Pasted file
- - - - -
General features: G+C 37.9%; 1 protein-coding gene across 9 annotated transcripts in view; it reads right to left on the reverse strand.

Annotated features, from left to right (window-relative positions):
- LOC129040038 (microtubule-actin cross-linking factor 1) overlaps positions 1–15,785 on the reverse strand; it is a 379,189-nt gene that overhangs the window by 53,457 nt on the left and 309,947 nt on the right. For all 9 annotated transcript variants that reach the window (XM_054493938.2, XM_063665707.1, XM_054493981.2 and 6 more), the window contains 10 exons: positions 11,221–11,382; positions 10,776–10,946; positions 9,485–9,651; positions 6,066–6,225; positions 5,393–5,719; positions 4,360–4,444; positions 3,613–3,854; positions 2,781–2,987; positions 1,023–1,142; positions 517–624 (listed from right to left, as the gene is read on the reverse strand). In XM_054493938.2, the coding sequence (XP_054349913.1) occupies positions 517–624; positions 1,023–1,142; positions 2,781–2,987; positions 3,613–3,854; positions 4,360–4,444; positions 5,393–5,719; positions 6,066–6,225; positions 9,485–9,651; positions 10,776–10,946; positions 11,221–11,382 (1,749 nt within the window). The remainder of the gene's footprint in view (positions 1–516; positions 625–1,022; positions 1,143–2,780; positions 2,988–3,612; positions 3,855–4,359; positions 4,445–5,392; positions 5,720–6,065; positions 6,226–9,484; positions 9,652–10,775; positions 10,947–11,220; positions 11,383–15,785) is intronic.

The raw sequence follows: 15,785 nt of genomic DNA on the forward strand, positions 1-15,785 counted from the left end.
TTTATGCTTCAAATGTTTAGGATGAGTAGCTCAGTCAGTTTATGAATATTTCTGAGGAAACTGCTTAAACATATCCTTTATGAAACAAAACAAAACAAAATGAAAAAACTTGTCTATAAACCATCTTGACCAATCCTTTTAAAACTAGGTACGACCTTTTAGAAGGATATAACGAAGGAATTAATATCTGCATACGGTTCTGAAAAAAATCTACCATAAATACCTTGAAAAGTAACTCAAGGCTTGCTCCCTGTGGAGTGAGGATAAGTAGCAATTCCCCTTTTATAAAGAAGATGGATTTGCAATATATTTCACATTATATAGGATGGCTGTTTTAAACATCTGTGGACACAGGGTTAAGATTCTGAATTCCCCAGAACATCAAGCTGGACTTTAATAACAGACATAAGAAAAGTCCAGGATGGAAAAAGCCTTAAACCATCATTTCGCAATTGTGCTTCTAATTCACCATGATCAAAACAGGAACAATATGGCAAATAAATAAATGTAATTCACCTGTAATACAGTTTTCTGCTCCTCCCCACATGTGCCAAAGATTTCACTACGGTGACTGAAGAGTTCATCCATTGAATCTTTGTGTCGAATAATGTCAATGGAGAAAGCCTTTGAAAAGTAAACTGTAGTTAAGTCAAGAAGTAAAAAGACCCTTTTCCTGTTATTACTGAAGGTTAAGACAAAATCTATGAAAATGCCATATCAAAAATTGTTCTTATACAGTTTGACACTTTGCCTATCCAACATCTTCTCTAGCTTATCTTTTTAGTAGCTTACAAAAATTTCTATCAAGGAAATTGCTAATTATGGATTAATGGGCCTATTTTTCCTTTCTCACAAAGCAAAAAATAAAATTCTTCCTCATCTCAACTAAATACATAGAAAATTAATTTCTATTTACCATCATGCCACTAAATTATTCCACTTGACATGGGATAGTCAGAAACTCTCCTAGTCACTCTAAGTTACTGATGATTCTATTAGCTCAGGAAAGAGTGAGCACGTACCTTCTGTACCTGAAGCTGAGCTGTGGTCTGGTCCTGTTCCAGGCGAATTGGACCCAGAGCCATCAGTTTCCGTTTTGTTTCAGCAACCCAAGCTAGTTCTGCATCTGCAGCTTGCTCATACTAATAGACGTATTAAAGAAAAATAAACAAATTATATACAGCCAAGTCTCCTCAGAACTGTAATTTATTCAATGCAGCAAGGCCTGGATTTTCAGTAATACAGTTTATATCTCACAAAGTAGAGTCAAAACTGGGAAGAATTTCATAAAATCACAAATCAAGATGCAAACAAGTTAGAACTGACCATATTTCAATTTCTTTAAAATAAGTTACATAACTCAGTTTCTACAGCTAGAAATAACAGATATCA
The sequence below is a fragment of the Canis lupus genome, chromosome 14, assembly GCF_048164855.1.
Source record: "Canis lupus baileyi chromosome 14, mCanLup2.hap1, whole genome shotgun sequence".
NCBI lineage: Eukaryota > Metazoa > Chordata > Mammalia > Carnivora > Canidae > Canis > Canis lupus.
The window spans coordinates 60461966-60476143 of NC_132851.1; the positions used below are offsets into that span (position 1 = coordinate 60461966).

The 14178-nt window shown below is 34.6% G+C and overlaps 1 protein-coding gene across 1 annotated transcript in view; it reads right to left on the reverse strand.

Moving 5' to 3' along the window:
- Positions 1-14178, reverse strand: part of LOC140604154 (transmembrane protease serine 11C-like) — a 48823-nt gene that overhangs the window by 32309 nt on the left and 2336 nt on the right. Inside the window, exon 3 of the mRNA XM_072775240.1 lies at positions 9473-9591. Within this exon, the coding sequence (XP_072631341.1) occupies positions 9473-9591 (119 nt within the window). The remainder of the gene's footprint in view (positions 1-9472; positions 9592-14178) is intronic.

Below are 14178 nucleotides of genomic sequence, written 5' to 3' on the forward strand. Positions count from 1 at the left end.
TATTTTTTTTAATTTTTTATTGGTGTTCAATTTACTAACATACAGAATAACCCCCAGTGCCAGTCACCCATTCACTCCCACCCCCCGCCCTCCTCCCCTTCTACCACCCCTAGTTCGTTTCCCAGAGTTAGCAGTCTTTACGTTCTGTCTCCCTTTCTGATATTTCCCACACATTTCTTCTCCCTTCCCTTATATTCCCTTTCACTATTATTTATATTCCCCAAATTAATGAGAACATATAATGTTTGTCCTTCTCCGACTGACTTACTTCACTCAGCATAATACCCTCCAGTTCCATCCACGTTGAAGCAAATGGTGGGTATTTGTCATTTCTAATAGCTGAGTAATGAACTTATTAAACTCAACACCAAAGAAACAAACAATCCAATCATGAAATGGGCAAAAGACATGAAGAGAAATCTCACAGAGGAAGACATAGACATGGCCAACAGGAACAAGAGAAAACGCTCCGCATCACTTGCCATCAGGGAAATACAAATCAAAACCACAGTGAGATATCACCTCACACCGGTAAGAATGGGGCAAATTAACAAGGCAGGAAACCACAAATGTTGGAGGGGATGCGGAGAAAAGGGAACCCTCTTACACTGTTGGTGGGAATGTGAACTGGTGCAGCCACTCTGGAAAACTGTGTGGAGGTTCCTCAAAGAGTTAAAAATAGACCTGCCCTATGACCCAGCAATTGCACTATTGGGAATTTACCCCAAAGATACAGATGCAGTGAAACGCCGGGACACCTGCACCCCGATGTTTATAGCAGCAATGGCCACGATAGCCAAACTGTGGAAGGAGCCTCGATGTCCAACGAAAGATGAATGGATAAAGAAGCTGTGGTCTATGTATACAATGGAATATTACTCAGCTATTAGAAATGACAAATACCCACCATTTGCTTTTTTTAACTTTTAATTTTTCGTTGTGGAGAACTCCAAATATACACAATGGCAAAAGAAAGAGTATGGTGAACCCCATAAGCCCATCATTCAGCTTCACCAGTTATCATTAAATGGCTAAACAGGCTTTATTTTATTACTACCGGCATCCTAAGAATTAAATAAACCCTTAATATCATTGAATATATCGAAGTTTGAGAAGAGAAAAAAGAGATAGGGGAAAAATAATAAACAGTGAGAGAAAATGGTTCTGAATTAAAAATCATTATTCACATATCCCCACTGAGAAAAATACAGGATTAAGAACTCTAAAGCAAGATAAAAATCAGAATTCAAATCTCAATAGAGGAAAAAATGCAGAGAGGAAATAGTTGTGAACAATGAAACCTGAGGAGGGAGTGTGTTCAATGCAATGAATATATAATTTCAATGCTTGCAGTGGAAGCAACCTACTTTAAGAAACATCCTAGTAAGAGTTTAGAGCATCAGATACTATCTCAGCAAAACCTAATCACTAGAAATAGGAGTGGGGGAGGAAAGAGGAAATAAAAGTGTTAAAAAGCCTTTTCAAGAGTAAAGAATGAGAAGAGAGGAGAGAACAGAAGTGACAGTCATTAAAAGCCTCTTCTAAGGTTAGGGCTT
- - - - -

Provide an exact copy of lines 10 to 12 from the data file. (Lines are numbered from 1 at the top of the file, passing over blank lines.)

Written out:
The 14178-nt window shown below is 34.6% G+C and overlaps 1 protein-coding gene across 1 annotated transcript in view; it reads right to left on the reverse strand.

Moving 5' to 3' along the window:
- Positions 1-14178, reverse strand: part of LOC140604154 (transmembrane protease serine 11C-like) — a 48823-nt gene that overhangs the window by 32309 nt on the left and 2336 nt on the right. Inside the window, exon 3 of the mRNA XM_072775240.1 lies at positions 9473-9591. Within this exon, the coding sequence (XP_072631341.1) occupies positions 9473-9591 (119 nt within the window). The remainder of the gene's footprint in view (positions 1-9472; positions 9592-14178) is intronic.